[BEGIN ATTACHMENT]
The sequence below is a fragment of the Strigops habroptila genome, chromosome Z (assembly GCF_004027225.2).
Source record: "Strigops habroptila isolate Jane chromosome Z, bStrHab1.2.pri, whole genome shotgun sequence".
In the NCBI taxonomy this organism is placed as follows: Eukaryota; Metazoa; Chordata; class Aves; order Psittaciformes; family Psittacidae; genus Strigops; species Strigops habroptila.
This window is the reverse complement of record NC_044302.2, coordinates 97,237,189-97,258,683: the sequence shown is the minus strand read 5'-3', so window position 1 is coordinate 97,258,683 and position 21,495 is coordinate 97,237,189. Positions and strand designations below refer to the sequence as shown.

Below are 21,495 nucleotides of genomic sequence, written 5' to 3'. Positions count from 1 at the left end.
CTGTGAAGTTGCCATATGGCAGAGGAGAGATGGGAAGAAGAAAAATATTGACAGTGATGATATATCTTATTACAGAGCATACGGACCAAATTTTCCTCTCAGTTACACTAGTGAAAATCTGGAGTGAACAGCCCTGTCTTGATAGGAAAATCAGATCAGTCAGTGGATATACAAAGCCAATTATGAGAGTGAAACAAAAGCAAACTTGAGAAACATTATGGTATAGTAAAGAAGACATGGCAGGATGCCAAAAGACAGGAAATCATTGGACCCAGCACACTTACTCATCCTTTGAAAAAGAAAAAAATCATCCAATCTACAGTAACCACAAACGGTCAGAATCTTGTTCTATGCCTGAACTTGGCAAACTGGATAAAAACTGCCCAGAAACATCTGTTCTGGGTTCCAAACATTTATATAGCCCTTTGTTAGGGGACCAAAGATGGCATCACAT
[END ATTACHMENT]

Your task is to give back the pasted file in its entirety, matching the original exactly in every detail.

The sequence below is a fragment of the Strigops habroptila genome, chromosome Z (assembly GCF_004027225.2).
Source record: "Strigops habroptila isolate Jane chromosome Z, bStrHab1.2.pri, whole genome shotgun sequence".
In the NCBI taxonomy this organism is placed as follows: Eukaryota; Metazoa; Chordata; class Aves; order Psittaciformes; family Psittacidae; genus Strigops; species Strigops habroptila.
This window is the reverse complement of record NC_044302.2, coordinates 97,237,189-97,258,683: the sequence shown is the minus strand read 5'-3', so window position 1 is coordinate 97,258,683 and position 21,495 is coordinate 97,237,189. Positions and strand designations below refer to the sequence as shown.

Below are 21,495 nucleotides of genomic sequence, written 5' to 3'. Positions count from 1 at the left end.
CTGTGAAGTTGCCATATGGCAGAGGAGAGATGGGAAGAAGAAAAATATTGACAGTGATGATATATCTTATTACAGAGCATACGGACCAAATTTTCCTCTCAGTTACACTAGTGAAAATCTGGAGTGAACAGCCCTGTCTTGATAGGAAAATCAGATCAGTCAGTGGATATACAAAGCCAATTATGAGAGTGAAACAAAAGCAAACTTGAGAAACATTATGGTATAGTAAAGAAGACATGGCAGGATGCCAAAAGACAGGAAATCATTGGACCCAGCACACTTACTCATCCTTTGAAAAAGAAAAAAATCATCCAATCTACAGTAACCACAAACGGTCAGAATCTTGTTCTATGCCTGAACTTGGCAAACTGGATAAAAACTGCCCAGAAACATCTGTTCTGGGTTCCAAACATTTATATAGCCCTTTGTTAGGGGACCAAAGATGGCATCACAT